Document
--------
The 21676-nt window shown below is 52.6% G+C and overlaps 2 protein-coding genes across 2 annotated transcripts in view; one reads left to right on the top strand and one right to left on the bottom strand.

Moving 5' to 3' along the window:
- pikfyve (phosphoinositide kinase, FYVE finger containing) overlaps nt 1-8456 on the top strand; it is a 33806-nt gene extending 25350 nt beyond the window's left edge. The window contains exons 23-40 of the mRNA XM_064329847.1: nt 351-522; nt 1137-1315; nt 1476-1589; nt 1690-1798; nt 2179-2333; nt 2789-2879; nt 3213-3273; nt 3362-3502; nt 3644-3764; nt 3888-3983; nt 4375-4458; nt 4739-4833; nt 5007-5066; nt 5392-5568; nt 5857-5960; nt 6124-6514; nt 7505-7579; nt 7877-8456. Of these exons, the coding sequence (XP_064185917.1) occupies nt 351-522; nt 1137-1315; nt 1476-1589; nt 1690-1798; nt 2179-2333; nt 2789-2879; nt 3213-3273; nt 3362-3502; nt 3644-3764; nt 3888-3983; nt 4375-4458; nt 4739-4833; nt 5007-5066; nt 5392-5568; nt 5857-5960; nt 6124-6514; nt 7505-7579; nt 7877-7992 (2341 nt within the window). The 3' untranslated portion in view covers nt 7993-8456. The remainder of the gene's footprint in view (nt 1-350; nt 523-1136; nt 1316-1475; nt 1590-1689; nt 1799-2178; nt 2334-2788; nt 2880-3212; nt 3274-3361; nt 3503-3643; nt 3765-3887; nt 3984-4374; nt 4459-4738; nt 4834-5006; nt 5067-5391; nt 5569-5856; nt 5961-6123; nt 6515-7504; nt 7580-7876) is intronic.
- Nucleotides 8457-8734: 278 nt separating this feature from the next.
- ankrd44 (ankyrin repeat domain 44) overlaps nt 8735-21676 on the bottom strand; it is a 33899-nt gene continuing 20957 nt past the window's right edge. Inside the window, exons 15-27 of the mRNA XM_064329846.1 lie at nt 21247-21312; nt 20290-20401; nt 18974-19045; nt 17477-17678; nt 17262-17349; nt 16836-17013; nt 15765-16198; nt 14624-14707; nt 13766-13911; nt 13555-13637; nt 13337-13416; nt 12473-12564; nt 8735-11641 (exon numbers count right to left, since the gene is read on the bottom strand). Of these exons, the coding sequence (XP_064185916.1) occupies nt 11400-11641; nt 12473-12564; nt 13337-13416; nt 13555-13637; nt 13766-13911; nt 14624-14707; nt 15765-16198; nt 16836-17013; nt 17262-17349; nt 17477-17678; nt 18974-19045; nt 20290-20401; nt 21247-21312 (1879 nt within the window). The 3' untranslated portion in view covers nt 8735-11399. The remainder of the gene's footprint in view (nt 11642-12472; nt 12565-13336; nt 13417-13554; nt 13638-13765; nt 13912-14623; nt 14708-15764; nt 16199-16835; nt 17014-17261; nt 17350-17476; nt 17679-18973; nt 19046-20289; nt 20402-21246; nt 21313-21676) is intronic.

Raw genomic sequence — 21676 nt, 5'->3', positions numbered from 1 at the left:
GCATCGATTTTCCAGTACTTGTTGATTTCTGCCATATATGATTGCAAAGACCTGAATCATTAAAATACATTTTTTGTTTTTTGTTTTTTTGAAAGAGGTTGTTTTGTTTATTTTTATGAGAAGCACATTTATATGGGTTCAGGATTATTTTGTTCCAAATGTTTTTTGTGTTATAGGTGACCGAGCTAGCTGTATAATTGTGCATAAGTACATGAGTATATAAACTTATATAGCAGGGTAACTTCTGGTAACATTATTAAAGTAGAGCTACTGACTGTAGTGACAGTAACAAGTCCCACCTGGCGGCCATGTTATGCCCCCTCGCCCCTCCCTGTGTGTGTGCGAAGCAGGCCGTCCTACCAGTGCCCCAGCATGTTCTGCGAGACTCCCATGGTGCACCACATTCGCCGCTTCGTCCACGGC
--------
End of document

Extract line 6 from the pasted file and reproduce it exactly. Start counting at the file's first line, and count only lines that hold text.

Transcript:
Raw genomic sequence — 21676 nt, 5'->3', positions numbered from 1 at the left: